Part 1: Stories from the Kalahari
Part 2: Language
Part 3: Living Locally
Part 5:Springhare for Breakfast
I really like the outfits the women wear in the Kalahari. Really like them. I asked one of the women there 3 times if she would trade clothes with me. I wanted to bring home her leather skirt with ostrich egg shell beads. Each day I wore a different, increasingly special shirt that I brought from home or pair of pants to up the anti, showing her what I was willing to trade on the spot.
Her response every day was translated by Neeltjie the same way, “I like the colors, but the fabric is too thin and will tear”. My cotton shirts & pants would not hold up walking through the sharp branches and thorns of the Kalahari for very long. After going to visit the village, one women’s outfit was given to our group to pass along to a friend of hers living where we were headed next. I was holding it, I couldn’t resist. I tried it on. It fit perfectly! It felt amazing. The heavy leather was protective yet soft. It had a unique smell that fit with the place we were, and immediately made me feel like I blended into the landscape of the Kalahari. I felt the courage of the antelope who wore the skin before, running through the desert, hoofs on sand. I imagined the taste of dry aromatic leaves it ate, I thought about the hunt, the tanning process, and the elements that went into making this time tested functional fashion. I thought about the ostrich egg being shaped into beads, the fiber used to string each one onto the skirt and the hands that created the pattern. Everything came from walking distance of this very spot I was standing in.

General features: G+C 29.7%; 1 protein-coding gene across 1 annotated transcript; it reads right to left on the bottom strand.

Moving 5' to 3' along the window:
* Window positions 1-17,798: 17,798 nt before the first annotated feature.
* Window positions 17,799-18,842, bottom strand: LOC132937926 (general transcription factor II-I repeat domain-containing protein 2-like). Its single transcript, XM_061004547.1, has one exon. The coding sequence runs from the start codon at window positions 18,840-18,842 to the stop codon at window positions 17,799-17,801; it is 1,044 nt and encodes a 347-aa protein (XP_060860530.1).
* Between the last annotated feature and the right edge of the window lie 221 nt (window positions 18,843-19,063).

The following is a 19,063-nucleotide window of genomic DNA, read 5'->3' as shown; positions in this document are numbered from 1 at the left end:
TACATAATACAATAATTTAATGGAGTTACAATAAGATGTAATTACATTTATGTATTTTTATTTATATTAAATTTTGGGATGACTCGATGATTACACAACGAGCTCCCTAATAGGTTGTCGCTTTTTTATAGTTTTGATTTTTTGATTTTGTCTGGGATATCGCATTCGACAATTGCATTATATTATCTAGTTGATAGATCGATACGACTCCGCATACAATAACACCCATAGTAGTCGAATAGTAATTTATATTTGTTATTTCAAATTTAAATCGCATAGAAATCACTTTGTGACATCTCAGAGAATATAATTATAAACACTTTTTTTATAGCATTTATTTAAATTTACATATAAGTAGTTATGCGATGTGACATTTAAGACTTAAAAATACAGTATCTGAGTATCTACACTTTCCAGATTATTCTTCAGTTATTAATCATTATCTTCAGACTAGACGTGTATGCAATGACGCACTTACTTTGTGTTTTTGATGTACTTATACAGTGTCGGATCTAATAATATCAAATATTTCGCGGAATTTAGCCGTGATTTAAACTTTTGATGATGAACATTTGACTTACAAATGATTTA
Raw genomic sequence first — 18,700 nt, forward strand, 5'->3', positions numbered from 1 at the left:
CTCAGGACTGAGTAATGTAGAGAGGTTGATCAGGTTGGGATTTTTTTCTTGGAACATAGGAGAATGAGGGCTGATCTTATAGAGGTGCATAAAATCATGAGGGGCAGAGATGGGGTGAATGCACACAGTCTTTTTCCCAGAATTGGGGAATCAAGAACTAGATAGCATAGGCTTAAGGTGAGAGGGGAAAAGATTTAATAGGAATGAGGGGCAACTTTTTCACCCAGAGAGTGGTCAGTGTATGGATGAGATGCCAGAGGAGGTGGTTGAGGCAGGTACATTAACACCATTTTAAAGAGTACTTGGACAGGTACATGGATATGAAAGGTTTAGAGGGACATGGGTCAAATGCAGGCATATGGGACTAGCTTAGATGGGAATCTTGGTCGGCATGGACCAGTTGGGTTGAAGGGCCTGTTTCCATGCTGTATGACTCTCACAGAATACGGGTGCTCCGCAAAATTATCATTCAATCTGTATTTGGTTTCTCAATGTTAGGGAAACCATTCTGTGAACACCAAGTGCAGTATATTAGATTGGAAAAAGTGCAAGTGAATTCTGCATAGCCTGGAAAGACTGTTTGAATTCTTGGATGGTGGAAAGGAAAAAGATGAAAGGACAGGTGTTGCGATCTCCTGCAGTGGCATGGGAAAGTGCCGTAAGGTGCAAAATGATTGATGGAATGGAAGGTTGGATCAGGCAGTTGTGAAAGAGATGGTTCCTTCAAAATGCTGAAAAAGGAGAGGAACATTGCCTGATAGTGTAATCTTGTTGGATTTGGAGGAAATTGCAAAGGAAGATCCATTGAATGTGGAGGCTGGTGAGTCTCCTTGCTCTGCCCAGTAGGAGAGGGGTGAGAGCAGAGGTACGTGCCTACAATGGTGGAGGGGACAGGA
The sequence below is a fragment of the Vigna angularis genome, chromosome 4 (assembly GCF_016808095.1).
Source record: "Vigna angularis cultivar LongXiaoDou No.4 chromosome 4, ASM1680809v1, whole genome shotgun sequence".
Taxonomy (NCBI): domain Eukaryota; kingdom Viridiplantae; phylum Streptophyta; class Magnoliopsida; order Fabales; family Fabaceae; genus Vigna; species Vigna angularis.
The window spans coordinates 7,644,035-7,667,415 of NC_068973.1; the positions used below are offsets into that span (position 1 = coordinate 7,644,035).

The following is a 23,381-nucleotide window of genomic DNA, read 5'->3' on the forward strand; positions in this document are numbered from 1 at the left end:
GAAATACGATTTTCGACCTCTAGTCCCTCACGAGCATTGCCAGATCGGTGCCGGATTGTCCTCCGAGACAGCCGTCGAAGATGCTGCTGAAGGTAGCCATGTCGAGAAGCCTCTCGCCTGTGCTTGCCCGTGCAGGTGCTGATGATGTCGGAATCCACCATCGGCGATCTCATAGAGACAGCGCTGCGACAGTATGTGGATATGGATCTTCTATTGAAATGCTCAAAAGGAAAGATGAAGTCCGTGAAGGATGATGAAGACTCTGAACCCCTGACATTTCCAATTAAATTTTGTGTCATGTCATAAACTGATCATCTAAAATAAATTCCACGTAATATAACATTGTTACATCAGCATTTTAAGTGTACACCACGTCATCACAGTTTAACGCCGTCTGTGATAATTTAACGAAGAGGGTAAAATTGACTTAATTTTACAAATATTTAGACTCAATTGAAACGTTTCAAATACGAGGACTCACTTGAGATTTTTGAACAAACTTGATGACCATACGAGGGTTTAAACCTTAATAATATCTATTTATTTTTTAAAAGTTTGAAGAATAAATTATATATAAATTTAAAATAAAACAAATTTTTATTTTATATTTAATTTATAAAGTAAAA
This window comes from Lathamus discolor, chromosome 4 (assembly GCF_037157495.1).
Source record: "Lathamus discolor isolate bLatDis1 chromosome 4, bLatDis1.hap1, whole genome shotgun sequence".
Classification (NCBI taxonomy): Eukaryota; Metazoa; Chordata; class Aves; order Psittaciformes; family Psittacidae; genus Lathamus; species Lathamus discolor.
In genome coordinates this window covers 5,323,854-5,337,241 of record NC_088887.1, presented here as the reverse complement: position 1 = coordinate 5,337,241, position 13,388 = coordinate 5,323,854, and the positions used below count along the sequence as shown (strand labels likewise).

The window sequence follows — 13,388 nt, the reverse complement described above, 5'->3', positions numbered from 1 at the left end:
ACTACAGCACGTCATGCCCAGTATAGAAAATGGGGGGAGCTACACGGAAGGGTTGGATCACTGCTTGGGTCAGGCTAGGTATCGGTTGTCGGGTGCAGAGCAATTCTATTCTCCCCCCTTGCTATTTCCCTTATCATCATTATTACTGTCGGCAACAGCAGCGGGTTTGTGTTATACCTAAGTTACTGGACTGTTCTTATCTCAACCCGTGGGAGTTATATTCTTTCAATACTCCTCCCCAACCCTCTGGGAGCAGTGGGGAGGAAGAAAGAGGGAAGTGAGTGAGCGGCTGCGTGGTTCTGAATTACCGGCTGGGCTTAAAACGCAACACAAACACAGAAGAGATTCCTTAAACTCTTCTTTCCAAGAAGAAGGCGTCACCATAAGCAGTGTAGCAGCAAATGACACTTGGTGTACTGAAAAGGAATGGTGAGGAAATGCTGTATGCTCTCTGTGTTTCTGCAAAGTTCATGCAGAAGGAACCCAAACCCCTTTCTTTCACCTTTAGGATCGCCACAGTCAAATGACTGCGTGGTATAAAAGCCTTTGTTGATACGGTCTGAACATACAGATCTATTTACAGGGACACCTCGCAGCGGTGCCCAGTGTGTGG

I am determined to get a skirt like that one day even if I have to make it myself, from start to finish. The sage scrub of our local wilderness would be a perfect trial grounds for a leather skirt of this style. The skirt was two “apron-like” panels that tied around the waist. One tied in front, covering the back, the other tied in back, covering the front. The top tied around the neck and back, like a string bikini. Some of the women also wore cape-like pieces that they used to shade their upper bodies and some women carried babies on their backs with pieces of hide as well. The top had been mended several times, patched tears and extensions added to the leather ties. I wonder how many women had worn this, and for how many years?
Don’t be surprised if next time you see me, I’m wearing something like this.